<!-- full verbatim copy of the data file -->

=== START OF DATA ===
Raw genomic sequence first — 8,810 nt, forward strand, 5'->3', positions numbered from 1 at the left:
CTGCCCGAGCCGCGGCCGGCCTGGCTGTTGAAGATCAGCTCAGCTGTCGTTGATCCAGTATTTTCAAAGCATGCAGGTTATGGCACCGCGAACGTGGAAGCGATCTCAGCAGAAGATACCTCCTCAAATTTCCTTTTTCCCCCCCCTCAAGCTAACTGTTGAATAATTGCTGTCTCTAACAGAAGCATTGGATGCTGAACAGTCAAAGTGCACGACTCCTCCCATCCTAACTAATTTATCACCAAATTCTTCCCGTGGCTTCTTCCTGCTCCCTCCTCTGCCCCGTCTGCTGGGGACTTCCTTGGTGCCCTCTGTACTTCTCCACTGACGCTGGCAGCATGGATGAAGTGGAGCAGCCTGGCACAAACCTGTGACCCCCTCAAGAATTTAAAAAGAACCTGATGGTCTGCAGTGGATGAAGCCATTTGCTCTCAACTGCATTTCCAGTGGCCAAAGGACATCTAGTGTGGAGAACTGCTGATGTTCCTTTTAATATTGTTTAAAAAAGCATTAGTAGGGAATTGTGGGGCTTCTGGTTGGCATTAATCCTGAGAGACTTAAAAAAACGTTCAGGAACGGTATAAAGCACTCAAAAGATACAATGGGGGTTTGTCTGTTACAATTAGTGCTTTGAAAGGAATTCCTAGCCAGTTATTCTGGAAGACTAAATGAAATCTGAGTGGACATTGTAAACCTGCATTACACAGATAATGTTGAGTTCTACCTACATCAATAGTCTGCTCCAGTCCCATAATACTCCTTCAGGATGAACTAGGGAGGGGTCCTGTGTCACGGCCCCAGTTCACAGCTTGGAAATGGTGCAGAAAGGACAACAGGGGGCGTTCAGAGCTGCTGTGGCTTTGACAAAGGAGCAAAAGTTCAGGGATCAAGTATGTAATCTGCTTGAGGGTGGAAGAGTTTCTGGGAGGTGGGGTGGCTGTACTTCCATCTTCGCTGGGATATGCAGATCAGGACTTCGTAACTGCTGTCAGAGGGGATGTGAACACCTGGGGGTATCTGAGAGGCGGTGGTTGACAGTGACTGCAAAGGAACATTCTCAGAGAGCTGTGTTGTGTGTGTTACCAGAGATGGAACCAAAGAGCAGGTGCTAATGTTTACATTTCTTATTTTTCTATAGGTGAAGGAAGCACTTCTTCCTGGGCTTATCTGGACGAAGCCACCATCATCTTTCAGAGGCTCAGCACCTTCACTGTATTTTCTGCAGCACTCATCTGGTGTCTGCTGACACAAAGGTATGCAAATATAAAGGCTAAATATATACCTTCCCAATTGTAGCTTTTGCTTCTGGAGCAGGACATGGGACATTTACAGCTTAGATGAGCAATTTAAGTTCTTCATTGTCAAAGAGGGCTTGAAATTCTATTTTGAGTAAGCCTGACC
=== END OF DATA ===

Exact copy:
Raw genomic sequence first — 8,810 nt, forward strand, 5'->3', positions numbered from 1 at the left:
CTGCCCGAGCCGCGGCCGGCCTGGCTGTTGAAGATCAGCTCAGCTGTCGTTGATCCAGTATTTTCAAAGCATGCAGGTTATGGCACCGCGAACGTGGAAGCGATCTCAGCAGAAGATACCTCCTCAAATTTCCTTTTTCCCCCCCCTCAAGCTAACTGTTGAATAATTGCTGTCTCTAACAGAAGCATTGGATGCTGAACAGTCAAAGTGCACGACTCCTCCCATCCTAACTAATTTATCACCAAATTCTTCCCGTGGCTTCTTCCTGCTCCCTCCTCTGCCCCGTCTGCTGGGGACTTCCTTGGTGCCCTCTGTACTTCTCCACTGACGCTGGCAGCATGGATGAAGTGGAGCAGCCTGGCACAAACCTGTGACCCCCTCAAGAATTTAAAAAGAACCTGATGGTCTGCAGTGGATGAAGCCATTTGCTCTCAACTGCATTTCCAGTGGCCAAAGGACATCTAGTGTGGAGAACTGCTGATGTTCCTTTTAATATTGTTTAAAAAAGCATTAGTAGGGAATTGTGGGGCTTCTGGTTGGCATTAATCCTGAGAGACTTAAAAAAACGTTCAGGAACGGTATAAAGCACTCAAAAGATACAATGGGGGTTTGTCTGTTACAATTAGTGCTTTGAAAGGAATTCCTAGCCAGTTATTCTGGAAGACTAAATGAAATCTGAGTGGACATTGTAAACCTGCATTACACAGATAATGTTGAGTTCTACCTACATCAATAGTCTGCTCCAGTCCCATAATACTCCTTCAGGATGAACTAGGGAGGGGTCCTGTGTCACGGCCCCAGTTCACAGCTTGGAAATGGTGCAGAAAGGACAACAGGGGGCGTTCAGAGCTGCTGTGGCTTTGACAAAGGAGCAAAAGTTCAGGGATCAAGTATGTAATCTGCTTGAGGGTGGAAGAGTTTCTGGGAGGTGGGGTGGCTGTACTTCCATCTTCGCTGGGATATGCAGATCAGGACTTCGTAACTGCTGTCAGAGGGGATGTGAACACCTGGGGGTATCTGAGAGGCGGTGGTTGACAGTGACTGCAAAGGAACATTCTCAGAGAGCTGTGTTGTGTGTGTTACCAGAGATGGAACCAAAGAGCAGGTGCTAATGTTTACATTTCTTATTTTTCTATAGGTGAAGGAAGCACTTCTTCCTGGGCTTATCTGGACGAAGCCACCATCATCTTTCAGAGGCTCAGCACCTTCACTGTATTTTCTGCAGCACTCATCTGGTGTCTGCTGACACAAAGGTATGCAAATATAAAGGCTAAATATATACCTTCCCAATTGTAGCTTTTGCTTCTGGAGCAGGACATGGGACATTTACAGCTTAGATGAGCAATTTAAGTTCTTCATTGTCAAAGAGGGCTTGAAATTCTATTTTGAGTAAGCCTGACC